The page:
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Highland Machine

Year Submitted: 2014

Process: Metal Fabrication

Industry: Metal Fabrication

Location: Highland IL

No. of employees: 130

Contact: Dan Marsch


Highland Machine is one of the largest sheet metal fabricators and precision machinists serving the Midwest. Established in 1944 in rural Highland, Illinois just 40 miles east of St. Louis, this facility comprises three buildings, totaling approximately 140,000 square feet with a workforce of 130 employees. Manufacturing operations include: engineering, machining, assembly, finishing and packing. Highland Machine requested ISTCs assistance in reducing its consumption of water and electricity.

A facilitys lighting and water usage are often overlooked by plant managers and facility engineers. They search for more  obvious conservation opportunities in heating, air conditioning, compressed air, boilers, etc. Lights are overhead and taken for granted. Water is usually hidden inside equipment, fixtures, plumbing and walls or floors. Both of these resources often go unnoticed. This case study tells how the University of Illinois Sustainable Technology Center (ISTC) worked with Highland Machine to assess potential savings in common commodities such as lights and water. Armed with this knowledge, perhaps other companies and the general public can spawn change in the way they operate.

The largest water consumer at Highland Machine is its first-shift powder coating operation. Here, all fabricated parts undergo pretreatment in a 5-stage aqueous spray washer in which they are degreased, rinsed, phosphated, rinsed and sealed. Then the parts proceed to dry-off, powder coating and curing. Historically, the two rinse tanks operated at a continuous flow rate between 5-10 gallons per minute (gpm) of city tap water each, resulting in approximately 1.6M gallons annually. Prior to ISTCs involvement, no meters or controls were utilized to measure usage, restrict consumption or cut costs. Operators manually turned the water on in the morning and then off at night.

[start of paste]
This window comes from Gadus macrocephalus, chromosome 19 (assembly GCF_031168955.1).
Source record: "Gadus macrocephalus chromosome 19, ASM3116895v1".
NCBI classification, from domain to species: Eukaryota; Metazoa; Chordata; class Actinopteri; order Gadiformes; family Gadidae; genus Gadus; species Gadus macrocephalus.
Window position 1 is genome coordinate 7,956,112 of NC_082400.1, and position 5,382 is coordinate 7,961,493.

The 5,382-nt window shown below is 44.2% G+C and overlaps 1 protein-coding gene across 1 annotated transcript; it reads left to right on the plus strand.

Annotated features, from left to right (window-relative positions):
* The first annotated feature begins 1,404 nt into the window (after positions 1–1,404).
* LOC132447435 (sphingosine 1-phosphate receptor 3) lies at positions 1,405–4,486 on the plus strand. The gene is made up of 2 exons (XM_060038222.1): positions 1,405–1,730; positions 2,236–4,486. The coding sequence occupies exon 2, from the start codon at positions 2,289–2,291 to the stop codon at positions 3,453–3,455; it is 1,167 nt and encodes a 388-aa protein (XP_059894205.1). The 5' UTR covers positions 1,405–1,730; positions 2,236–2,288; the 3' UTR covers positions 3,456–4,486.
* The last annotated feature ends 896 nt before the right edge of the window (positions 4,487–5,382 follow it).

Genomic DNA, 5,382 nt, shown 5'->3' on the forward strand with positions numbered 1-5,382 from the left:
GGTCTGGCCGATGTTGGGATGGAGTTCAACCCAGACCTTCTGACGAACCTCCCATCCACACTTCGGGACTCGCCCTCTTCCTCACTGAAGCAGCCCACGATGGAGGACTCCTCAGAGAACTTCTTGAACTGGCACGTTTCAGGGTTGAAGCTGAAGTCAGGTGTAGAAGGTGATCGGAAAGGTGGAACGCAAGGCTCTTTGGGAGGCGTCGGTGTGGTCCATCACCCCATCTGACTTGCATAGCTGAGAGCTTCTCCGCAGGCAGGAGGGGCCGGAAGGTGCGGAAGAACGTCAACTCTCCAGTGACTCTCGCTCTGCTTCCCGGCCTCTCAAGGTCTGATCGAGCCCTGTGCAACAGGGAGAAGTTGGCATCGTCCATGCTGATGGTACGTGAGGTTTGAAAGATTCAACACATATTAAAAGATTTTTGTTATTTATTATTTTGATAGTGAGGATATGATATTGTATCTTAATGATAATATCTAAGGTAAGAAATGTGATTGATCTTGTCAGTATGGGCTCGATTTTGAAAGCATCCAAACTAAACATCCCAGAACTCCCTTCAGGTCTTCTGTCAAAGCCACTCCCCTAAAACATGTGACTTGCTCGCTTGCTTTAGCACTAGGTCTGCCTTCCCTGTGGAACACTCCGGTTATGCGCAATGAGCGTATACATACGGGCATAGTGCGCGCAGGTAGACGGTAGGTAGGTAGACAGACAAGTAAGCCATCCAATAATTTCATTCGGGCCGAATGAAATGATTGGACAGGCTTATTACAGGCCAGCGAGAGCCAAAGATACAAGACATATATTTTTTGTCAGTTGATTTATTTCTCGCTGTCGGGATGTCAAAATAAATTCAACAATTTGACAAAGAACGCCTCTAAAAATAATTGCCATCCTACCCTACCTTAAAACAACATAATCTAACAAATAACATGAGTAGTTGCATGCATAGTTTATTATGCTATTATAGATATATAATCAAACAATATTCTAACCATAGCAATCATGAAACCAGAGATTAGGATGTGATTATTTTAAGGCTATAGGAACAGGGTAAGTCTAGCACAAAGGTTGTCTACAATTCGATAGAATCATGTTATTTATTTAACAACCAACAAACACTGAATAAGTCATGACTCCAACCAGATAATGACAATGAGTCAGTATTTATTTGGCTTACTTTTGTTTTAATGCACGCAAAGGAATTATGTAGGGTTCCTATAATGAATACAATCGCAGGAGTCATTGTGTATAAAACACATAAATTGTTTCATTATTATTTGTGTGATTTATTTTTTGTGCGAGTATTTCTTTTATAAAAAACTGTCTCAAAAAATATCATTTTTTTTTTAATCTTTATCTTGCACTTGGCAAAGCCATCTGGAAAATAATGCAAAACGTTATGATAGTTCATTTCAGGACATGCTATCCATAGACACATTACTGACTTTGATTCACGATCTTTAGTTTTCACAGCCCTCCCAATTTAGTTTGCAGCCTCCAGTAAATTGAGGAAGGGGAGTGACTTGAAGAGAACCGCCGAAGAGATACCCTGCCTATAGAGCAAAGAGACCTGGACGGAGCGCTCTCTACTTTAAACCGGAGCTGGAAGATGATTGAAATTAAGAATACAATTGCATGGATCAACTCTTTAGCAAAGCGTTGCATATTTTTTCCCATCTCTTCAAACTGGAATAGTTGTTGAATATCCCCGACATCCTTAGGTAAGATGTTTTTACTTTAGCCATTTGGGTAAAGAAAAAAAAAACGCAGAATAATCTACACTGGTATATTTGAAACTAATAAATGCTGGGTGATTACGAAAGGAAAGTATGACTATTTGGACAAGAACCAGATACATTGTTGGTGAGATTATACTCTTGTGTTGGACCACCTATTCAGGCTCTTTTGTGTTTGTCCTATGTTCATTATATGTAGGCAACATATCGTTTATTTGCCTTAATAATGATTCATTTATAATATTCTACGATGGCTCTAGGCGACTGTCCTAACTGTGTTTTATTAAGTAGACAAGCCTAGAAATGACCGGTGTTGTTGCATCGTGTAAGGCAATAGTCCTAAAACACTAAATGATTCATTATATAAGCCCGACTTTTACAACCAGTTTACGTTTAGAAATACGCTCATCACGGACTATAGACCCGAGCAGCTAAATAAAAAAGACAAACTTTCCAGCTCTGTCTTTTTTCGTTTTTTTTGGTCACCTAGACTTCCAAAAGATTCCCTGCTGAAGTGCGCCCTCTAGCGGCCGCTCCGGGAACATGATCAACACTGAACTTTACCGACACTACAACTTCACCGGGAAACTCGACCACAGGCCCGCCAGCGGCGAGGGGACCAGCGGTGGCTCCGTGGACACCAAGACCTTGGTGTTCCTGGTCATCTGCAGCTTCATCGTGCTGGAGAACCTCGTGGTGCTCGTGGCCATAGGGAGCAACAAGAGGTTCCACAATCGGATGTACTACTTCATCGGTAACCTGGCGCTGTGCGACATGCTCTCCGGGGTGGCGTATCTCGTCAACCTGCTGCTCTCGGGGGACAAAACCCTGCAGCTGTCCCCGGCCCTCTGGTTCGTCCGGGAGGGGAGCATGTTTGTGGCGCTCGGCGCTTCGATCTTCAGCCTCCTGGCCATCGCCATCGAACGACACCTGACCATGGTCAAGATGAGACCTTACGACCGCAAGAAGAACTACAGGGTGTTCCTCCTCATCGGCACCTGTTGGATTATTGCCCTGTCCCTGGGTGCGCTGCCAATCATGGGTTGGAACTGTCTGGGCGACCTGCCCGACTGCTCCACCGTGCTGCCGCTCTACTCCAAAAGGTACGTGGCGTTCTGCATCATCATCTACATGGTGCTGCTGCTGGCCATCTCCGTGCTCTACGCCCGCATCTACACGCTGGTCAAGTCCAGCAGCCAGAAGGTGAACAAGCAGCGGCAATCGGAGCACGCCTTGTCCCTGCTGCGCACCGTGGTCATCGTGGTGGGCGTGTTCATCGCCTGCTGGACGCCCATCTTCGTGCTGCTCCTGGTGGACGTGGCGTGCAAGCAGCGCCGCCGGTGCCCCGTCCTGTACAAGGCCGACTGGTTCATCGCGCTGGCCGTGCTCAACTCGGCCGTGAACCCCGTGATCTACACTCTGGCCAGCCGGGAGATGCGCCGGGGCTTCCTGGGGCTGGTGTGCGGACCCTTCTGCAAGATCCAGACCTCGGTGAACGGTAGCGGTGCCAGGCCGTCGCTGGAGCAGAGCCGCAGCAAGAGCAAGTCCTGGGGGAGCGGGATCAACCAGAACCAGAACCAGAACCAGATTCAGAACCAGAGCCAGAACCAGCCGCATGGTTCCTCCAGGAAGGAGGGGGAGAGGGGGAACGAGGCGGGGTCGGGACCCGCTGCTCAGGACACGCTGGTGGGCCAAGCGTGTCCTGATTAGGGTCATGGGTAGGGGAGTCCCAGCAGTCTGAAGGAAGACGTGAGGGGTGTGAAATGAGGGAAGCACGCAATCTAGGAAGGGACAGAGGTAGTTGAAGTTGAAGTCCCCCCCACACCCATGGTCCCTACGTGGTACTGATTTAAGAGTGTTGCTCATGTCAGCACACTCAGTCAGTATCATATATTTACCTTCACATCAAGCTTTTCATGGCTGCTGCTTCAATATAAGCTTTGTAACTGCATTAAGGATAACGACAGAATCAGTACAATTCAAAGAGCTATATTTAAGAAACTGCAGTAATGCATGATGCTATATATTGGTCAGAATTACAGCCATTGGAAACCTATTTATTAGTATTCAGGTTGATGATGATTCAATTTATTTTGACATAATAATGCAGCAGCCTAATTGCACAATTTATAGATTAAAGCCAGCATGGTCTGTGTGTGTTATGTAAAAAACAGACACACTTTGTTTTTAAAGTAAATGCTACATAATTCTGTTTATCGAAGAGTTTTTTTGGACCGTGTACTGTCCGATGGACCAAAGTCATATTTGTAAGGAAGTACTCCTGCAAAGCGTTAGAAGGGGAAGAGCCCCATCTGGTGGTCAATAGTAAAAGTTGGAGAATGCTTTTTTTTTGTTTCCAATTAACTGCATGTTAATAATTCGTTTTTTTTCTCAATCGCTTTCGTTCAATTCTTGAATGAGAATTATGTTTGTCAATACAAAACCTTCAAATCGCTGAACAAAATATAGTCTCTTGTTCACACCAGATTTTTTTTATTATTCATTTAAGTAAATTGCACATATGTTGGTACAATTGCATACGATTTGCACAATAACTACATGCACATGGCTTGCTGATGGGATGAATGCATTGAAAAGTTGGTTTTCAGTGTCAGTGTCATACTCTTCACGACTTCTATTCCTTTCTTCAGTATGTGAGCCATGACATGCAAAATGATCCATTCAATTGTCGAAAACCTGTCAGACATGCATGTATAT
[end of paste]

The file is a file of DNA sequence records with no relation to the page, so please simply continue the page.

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ISTCs field engineers worked hand-in-hand with Highland personnel to install water meters to gather baseline usage data for each rinse tank. Meanwhile, efforts were initiated to determine product cleanliness and appearance standards for product leaving the rinse tanks. ISTC also consulted with the washer manufacturer and the chemical supplier to solicit input.

ISTC and Highland Machine opted to install and test a conductivity control system, which potentially offered maximum water savings, limited operator involvement and increased product quality. Conductivity control is a proven technology, utilized to varying degree within industry. Its premise is that waters conductivity is directly correlated to its contamination. In other words, as water becomes dirtier the conductivity increases. Highlands conductivity control system would consist of: 1) a sensor to detect conductivity, 2) an analyzer that monitors the conductivity level relative to a pre-set high and low limit, and 3) a solenoid valve on the water inlet which receives an electrical signal from the analyzer to open or close, allowing or restricting fresh water into the tank.

Over the next four months, ISTC demonstrated its single-electrodeless pilot system on both rinse tanks, collected data, measured conductivity levels, and established operating controls. The pilot results indicated a reduction of 58-64% with a simple payback of 4.3 months. With this information in-hand, Highland staff easily solicited the owners support in the purchase and installation of a conductivity control system.

After A Hach SC-100 controller with two electrodeless sensors was installed. This dual-analyzer monitors and controls both rinse tanks (versus 2 independent analyzers) thereby reducing the initial equipment investment. ISTC assisted Highlands personnel with installation, setup and modification of the system. System performance data was collected four times per day by Highlands personnel and analyzed by ISTC process engineers to maximize system efficiency and savings potential. 


At Highlands request, ISTC performed a lighting assessment with the goals of: 1) identifying current lighting expenditures, 2) identifying efficient upgrades, 3) educating management with available options, and 4) effecting change.


The assessment included counting the types of lighting fixtures, the wattages of the fixtures and the height at which the fixtures were hung. The cost paid per kilowatt-hour (kWh) and demand rate charges were calculated from prior energy bills. Annual expenditures were calculated based on the hours of operation and the wattages drawn for each type of fixture. Recommended improvements, total wattages and annual operating costs were identified for each type of fixture. The difference between its current cost for lighting and the cost for lighting after improvements identified the potential savings.

The lighting assessment identified that Highland Machine currently spends $38,072 annually for its lighting. Implementing the recommended improvements could reduce the direct costs of lighting its production processes by $17,581 per year, plus an additional $4,370 reduction in demand rate charges.

  • Comments:

Details of Reductions

  • 1,327,750.0 - Gallon of   Water
  • Electricity

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